“Monash has a small team of three professional staff dedicated to research data management and four metropolitan campuses with nearly 5,000 research staff and another 5,000 post-graduate students to reach,” Harrison said. “Knowing where our researchers are publishing their work is important to us, allowing us to target groups that are not publishing anywhere, as well as allowing us to better understand our researchers’ behaviors and drivers in this regard. … We hope that the pilot will provide a useful tool to reach researchers just at the time that they have some data to share.”

Summary of results from one-to-one user interviews with researchers from Monash and RPI

3. Researchers must be able to take ownership of their data and to know what will happen to it if they change institution or if their storage solution is discontinued.

If researchers are to embrace data sharing, they need to be able to benefit from it. Among other things, that means users being able to understand and control where and how it’s stored as they shape their career.

According to Prof. Khor: “Brain circulation is on the rise globally as competition for top research talents escalates. It is crucial that research data remains an entity that is secured amidst the changes in a researcher’s career. Having secured research data is essential for a researcher to assuredly build upon his research wherever he may be.”

4. Many researchers are set in their ways when it comes to managing their research data, and they find it difficult to navigate the numerous solutions available to meet their RDM needs. In addition, they aren’t keen on having more administrative tasks.

Dr. White of RPI explained:

While conducting the pilot, we learned that there is a broad spectrum of research data management (RDM) practices among our researchers. Some of the variation is associated with the multitude of data types that are the results of instrument-specific scientific output. Another factor contributing to RDM methods is a range of experimentation types and processes dependent upon discipline-specific practices. There was a consensus among researchers that practicing RDM added to an already lengthy and complex list of to-dos in research and that there has been little to no follow-up or accountability check from grant funders who are asking for data management plans (DMPs) to be included in grant proposal applications.

5. Senior researchers tend to be less responsive to requests to share data, so future project efforts will focus on earlier career-stage researchers. There was also a desire for fewer emails per researcher, so work will be done to optimize the number of communications.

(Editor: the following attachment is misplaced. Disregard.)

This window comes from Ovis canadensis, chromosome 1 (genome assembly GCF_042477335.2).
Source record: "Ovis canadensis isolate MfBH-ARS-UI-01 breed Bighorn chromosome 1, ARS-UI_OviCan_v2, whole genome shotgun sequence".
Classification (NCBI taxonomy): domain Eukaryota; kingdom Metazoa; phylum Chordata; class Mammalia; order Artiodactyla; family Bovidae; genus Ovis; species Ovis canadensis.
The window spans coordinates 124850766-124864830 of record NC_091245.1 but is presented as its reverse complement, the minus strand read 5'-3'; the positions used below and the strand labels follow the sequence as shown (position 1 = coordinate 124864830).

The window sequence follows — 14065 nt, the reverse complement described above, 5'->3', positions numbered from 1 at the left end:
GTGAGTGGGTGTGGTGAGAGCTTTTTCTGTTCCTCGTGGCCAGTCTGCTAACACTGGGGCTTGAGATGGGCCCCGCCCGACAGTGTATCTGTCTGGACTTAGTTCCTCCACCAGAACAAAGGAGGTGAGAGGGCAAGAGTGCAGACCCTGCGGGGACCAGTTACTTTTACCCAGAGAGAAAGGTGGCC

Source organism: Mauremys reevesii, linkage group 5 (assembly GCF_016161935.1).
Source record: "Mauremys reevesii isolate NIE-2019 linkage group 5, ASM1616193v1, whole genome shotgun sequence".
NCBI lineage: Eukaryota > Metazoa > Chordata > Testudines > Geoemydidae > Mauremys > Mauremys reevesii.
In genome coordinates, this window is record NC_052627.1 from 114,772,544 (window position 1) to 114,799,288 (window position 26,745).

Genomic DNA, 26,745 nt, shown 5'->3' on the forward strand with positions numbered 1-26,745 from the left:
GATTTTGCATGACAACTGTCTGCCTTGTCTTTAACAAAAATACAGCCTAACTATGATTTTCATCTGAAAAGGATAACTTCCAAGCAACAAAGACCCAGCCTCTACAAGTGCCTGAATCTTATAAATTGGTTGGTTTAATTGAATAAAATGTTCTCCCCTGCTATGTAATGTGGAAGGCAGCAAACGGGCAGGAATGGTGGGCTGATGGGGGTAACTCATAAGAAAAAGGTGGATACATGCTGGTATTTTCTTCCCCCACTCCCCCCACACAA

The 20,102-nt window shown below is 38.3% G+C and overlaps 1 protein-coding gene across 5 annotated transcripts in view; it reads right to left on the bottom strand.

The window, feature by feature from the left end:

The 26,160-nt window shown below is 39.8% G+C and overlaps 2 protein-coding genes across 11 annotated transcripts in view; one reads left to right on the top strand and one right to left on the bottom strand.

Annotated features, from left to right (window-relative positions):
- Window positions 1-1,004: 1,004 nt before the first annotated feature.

This topic was addressed during the Data Monitor workshop in Amsterdam as in all three pilots. So far, mainly senior researchers have been targeted.

“We were surprised by the complete lack of response from the research staff contacted, and we are considering the best way to learn from this and reapply the tool in a new pilot with a different audience,” Harrison said. “Experienced middle-career researchers appear not to be a good category for this type of broad email campaign. We are looking to target the early career community that is perhaps hungry to showcase their work to a wider network of peers, who are also more comfortable with the whole concept of being openly online.”

NTU is highly investing in their early-career researchers and supports the proposal that we should focus on them more in the upcoming pilot activities. As Prof. Khor explained:

We place great emphasis on attracting top young research talents to spearhead research fronts. In 2018, the President of NTU, Prof. Subra Suresh, launched the Presidential Post-Doctoral Fellowship (PPF) scheme. The aim is to attract top young post-doctoral fellows to embark on independent research at NTU with the aim of preparing them for a more senior academic position in the near term. Data forms a significant part of our strategy because the nature of research requires researchers to share data and to use data in more than one context. In NTU, we recognize that data is fast becoming an integral part of research integrity and research collaboration due to the increasing multidisciplinary nature of new challenges tackled by researchers.

6. Improving RDM practices at institutions involves not only providing a tool that can be integrated with any existing research data ecosystem, but a program to improve data literacy and establish best RDM practices.